Saturday, February 20, 2010

Dry Places

Psalm 42

If it weren't for the honesty of the psalmist I might not admit how dry I sometimes feel, how dry I feel even today. I haven't always been spiritually dry. There have been moments, even seasons when, to paraphrase Jesus, rivers of living water have seemed to spring up from my own core. There are other moments and seasons, however, when it seems that all I have is the memory of water. And like the deer (and the psalmist), I am parched and panting.

The only thing worse than the dry season is to be taunted by the skeptic or the enemy in the midst of the drought. Bad enough when my heart secretly cries out to God "Where are you?" But sometimes my own question is echoed in the voice of the person or people who just don't mean well. "Where is YOUR God?"

There is a challenge too, though, in the psalm, an internal stubbornness that repeats in verses 5 and 11 as the psalmist speaks to himself and gives me words to speak for myself. "Why are you so disquieted?" At first, the answer seems obvious. After all, the whole psalm speak of difficulty and trial and the absence of any visible sign that God is on the case. That would be a good reason for a soul to be disquieted, right? Yet by asking the question the psalm seems to suggest that the reality of dryness and the season of drought are not necessarily reasons for anxiety, or dis-ease. And it strikes me that this may be the very lesson that the Lenten wilderness journey is designed to teach. I can be panting and hopeful simultaneously. I can be parched and praising at the same time. And there's no better place to learn that than in the desert.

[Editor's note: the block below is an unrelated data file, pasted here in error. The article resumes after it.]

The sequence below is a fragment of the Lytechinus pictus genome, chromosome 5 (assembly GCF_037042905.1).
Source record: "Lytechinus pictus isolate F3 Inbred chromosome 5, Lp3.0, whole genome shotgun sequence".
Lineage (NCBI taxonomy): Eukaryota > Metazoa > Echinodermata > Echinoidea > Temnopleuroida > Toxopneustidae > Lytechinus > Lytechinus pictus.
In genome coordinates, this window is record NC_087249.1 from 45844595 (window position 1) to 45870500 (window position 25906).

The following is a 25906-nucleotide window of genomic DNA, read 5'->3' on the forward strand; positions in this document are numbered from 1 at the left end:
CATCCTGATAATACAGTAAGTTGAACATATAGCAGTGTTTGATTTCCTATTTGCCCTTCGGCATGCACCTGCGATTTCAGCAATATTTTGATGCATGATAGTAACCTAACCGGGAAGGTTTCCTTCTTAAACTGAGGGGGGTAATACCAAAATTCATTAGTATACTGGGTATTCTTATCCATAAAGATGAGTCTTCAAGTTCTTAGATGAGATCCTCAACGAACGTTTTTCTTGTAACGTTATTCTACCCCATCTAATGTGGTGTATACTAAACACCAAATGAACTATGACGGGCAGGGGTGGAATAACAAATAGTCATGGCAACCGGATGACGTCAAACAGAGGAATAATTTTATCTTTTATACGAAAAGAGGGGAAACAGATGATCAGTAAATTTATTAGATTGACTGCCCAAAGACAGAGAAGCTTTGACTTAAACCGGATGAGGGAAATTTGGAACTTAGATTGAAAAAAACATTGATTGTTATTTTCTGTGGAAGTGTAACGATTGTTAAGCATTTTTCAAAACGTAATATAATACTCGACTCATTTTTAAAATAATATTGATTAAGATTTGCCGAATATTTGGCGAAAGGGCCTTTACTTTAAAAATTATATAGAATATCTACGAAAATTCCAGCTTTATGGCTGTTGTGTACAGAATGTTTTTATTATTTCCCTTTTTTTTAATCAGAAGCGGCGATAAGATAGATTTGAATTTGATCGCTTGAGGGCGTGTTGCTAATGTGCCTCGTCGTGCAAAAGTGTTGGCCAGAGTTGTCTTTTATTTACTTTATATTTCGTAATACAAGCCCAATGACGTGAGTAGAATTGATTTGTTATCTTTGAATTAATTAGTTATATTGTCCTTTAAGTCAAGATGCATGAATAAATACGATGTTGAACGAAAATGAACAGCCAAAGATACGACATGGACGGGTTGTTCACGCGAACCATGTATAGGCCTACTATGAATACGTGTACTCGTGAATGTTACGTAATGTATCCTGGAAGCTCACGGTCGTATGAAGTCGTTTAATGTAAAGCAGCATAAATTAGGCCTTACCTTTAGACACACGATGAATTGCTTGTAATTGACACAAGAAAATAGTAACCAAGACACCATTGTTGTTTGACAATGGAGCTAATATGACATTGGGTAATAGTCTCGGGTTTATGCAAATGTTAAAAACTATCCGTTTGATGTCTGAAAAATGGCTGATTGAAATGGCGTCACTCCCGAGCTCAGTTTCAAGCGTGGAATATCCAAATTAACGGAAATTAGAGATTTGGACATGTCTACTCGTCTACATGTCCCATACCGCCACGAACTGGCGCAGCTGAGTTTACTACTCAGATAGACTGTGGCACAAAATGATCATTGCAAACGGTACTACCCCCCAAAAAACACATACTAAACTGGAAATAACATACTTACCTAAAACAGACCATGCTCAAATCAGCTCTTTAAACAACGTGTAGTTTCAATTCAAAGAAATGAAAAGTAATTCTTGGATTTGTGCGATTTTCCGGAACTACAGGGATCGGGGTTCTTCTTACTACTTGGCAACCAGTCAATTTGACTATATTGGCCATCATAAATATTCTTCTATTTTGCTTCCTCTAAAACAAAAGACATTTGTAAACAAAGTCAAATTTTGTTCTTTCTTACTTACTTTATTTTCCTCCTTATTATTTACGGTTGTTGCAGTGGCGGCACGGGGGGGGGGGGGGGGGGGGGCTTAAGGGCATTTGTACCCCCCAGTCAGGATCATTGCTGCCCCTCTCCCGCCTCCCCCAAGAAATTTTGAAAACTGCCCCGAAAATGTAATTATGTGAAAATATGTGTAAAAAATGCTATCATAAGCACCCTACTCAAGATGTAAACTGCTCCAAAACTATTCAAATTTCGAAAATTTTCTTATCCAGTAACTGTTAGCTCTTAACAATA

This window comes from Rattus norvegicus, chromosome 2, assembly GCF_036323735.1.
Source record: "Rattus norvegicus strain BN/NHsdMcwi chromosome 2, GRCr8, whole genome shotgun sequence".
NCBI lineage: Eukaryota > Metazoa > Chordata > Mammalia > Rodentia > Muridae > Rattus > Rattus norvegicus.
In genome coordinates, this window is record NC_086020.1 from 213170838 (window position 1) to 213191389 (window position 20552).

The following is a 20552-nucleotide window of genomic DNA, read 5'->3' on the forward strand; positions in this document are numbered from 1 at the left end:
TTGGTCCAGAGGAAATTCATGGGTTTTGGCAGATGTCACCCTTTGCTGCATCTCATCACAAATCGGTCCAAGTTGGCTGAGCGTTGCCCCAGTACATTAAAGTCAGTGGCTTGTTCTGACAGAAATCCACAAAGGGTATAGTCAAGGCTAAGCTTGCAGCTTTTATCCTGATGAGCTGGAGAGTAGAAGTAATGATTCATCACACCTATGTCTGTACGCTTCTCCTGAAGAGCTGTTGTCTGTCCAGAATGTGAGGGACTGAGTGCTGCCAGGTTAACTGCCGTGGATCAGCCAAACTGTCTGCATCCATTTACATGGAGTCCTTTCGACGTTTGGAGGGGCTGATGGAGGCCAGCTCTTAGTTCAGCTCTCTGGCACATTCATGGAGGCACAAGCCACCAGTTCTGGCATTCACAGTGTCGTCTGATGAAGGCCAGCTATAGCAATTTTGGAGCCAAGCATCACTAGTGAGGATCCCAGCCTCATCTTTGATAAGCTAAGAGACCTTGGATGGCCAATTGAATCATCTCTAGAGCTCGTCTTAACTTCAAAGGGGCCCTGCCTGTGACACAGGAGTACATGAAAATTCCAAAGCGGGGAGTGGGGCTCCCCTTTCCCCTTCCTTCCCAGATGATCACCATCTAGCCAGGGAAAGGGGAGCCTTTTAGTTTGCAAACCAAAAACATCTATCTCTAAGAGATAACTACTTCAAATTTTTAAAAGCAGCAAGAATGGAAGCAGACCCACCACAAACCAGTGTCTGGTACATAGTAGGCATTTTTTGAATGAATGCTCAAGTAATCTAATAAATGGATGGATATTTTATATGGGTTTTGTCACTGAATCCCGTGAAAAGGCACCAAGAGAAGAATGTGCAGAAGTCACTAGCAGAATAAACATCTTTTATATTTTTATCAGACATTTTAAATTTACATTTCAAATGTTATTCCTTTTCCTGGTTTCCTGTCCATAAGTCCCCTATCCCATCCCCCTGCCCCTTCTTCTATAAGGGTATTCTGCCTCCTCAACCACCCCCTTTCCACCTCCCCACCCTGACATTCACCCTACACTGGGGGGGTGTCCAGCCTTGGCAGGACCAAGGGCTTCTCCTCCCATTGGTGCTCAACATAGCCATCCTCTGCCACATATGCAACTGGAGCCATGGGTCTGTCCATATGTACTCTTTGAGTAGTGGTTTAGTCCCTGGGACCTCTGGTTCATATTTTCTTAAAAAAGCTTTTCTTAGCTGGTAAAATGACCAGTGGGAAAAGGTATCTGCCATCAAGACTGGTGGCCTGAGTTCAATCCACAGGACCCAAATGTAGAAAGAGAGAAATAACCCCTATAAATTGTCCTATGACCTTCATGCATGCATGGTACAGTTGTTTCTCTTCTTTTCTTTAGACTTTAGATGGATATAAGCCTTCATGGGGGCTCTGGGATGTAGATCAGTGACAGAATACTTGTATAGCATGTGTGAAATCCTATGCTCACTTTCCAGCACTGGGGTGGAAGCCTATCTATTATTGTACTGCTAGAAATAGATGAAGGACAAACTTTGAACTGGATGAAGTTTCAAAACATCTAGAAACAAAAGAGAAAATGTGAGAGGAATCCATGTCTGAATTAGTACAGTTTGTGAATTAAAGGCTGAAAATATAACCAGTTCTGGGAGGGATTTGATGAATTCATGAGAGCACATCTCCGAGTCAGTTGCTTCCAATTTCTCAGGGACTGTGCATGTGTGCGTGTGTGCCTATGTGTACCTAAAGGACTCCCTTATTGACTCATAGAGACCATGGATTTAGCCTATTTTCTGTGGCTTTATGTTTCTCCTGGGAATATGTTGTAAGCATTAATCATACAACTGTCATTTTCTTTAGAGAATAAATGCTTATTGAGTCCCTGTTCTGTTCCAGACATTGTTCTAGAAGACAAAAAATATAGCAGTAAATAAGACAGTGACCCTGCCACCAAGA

Friday, February 19, 2010

Day Two - Guest Post by Reverend Charisse R. Tucker

I didn't write yesterday, but Rev. Tucker did. Enjoy. Click here Ashes - Prelude to Outpour

Wednesday, February 17, 2010

Ash Wednesday 2010

Psalm 51

I'm not really sure how it happened but Ash Wednesday sneaked up on me. I have been thinking about it for weeks, pondering how I would lead our congregation into the season of Lent and what I would give up and take on for the sake of the faith (and for my diet), but somehow I woke up this morning and I was not ready. No ashes for the heads of the faithful. No sermon for the service. And no energy. All I had was this J. Moss song in my head. Click here to listen to the song.

It turned out that the message of that song was the whole point - not my planning, not my pondering, not my preaching. The message of Ash Wednesday, present in the Psalm and in the song, is that we need God to pour out God's mercy. And just as the day caught me unawares, sometimes the level of my need for God's renewal and God's mercy hits me. It's not the first time I realized I need the Lord, but the awareness is so powerful that it almost feels like it's the first time. So, I pray "Have mercy on me, O Lord" - again.